I Quit Smoking Today

March 6, 2012 at 7:50 am in Healthy Living by simplydilsa

It’s amazing how your body tells you immediately it is not something you should do.  And it did, I gagged and my friends laughed.

I didn’t try it again for a few weeks or months, but again I was with a group of kids that had mastered this smoking thing.  I tried again and coughed and gagged.  But, that didn’t stop me; I wanted to be like them.  I thought they were cool.

Well, off and on for the last 40 years, I have quit for extended periods of time, five years was the longest.  But, I would always pick them up again using one thing or another as an excuse.  It was always a bit hard, because my husband is a heavy smoker.  And I realized I didn’t like the smell of smoke when I wasn’t smoking, I hated being around him. Because now his smell was extremely unattractive, my attitude toward him changed and I could feel myself pulling away.  So again I would pick up a cigarette, so the smell would not be so offensive again.  Like I said though, that was an excuse.

Split Images by Dilsa Saunders BaileyI started smoking again over the past two years, not heavy.  I don’t think I was ever a heavy smoker.  But, my one a day became two, and recently has become three or four.  I then knew I was going to have to quit.  I talked to my doctor about it during my last physical a few weeks ago and she prescribed Wellbutrin.  It’s funny as she began to tell me the benefits of the drug, the only thing I could think of were the side effects on the commercials.  I shook my head no way, but I picked up the prescription anyway.  What’s even funnier is that I haven’t even opened the bottle yet.  I know it is an oxymoron.  I will put the detestable chemicals from the cigarettes into my body, but I won’t ingest a prescription drug.  I have never been attracted to drugs.  They frighten me.  But, nicotine is a drug I remind myself and then run for a cigarette.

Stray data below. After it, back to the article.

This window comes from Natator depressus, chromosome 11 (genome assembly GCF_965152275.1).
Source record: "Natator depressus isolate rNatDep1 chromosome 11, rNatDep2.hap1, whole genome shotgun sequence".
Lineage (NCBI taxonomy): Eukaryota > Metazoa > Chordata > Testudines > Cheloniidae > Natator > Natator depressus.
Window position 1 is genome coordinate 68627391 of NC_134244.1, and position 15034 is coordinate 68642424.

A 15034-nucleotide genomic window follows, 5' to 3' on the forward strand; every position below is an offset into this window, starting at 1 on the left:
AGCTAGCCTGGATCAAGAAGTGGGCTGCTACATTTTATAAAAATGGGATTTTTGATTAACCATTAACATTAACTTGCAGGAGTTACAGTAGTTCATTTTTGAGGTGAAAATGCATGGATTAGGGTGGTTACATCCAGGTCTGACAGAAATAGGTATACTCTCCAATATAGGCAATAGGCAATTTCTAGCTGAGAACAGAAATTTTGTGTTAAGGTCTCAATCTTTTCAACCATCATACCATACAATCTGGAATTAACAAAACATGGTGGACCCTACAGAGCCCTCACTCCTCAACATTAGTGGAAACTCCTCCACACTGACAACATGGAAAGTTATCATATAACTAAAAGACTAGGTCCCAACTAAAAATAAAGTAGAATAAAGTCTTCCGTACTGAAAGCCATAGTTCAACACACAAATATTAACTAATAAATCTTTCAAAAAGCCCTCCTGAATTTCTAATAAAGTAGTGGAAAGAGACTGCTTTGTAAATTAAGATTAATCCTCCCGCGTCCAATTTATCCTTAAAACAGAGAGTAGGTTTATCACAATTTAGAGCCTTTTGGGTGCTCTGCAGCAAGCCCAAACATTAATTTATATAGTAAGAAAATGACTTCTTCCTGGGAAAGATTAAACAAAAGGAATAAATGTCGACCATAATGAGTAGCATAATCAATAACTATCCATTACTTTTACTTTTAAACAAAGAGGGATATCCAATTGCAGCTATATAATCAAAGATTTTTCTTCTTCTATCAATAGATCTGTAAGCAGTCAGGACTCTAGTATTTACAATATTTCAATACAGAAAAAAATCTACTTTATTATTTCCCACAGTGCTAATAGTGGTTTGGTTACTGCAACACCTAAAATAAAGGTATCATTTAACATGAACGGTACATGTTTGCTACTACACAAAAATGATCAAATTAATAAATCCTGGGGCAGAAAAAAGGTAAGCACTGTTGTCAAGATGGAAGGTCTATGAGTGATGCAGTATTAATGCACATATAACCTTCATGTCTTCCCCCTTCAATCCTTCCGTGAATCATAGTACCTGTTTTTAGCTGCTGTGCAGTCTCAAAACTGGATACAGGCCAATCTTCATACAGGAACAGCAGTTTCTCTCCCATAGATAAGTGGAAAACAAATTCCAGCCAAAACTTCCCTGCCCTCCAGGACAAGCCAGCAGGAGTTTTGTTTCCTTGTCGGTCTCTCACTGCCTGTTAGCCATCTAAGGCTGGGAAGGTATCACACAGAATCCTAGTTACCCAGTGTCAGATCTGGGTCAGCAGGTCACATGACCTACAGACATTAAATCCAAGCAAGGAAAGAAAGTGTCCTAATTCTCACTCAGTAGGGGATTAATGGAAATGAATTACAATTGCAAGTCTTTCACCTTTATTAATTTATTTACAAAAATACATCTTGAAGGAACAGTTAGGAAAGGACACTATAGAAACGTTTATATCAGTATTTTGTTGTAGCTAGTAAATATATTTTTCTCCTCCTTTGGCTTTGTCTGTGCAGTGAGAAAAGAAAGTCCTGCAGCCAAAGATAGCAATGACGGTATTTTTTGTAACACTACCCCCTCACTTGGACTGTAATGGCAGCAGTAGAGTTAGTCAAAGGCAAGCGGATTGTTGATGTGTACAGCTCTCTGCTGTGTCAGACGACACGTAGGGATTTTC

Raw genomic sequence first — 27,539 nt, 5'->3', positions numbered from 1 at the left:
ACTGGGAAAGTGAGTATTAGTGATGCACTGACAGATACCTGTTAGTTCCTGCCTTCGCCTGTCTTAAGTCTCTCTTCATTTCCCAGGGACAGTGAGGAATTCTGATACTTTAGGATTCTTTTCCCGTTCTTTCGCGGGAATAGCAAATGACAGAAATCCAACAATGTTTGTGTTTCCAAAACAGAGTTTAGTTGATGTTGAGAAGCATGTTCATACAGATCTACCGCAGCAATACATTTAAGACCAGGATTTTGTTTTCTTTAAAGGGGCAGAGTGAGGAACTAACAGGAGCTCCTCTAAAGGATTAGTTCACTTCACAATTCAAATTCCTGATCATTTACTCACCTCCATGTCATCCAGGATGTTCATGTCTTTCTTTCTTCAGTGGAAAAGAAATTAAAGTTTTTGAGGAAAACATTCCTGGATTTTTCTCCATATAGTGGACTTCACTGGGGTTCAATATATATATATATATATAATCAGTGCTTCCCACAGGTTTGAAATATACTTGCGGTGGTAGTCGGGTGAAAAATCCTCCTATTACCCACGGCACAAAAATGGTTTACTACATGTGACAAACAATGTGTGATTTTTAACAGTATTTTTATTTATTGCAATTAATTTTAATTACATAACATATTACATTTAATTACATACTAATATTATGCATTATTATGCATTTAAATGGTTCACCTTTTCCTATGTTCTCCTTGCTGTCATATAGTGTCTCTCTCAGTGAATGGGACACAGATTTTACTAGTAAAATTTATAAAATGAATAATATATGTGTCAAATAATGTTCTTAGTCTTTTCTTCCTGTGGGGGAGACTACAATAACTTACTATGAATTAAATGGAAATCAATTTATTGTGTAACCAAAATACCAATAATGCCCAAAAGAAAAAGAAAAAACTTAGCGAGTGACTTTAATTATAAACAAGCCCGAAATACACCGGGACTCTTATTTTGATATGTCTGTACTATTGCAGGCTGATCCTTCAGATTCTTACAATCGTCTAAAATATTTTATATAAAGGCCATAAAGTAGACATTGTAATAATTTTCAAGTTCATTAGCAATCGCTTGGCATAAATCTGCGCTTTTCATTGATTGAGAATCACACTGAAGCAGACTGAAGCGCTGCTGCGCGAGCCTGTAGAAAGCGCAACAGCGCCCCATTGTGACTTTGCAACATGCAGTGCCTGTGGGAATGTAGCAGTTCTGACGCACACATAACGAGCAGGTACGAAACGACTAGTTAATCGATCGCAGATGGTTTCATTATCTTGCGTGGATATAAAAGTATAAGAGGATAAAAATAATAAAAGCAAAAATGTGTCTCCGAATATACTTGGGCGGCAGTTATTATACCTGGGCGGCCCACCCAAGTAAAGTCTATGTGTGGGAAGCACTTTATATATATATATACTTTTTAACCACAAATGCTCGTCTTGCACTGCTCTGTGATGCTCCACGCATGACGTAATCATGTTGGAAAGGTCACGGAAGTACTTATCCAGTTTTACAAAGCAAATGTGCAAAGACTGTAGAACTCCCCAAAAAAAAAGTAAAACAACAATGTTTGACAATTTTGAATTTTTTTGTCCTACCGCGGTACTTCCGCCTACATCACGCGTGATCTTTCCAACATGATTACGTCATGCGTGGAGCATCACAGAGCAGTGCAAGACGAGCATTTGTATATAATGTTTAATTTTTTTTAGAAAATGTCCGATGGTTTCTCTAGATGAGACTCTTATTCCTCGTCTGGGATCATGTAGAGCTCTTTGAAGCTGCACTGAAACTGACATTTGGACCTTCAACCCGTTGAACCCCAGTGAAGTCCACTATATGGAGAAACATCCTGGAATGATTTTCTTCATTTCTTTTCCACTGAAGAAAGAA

Something I have recently realized though is that I am not addicted to cigarettes; I am addicted to the obsession of having a cigarette.  Is there a difference?  I believe there is.  So I have decided to test my theory.  I am likening myself to the Israelites who roamed the desert for forty years in order to arrive at their destination that was only 11 days away and I am putting myself to an 11 day test.  My intention is not to have cigarette for the next 11 days by trying to obsess on writing instead of cigarettes.  And the smell, well my husband and I might have to get used to avoiding each other if he smells.  So, my goal is to write whenever the obsession for a cigarette hits me until the obsession subsides.  Let’s see how many words I produce over the next 11 days.  If you have any tips, I would love to read your words, too.

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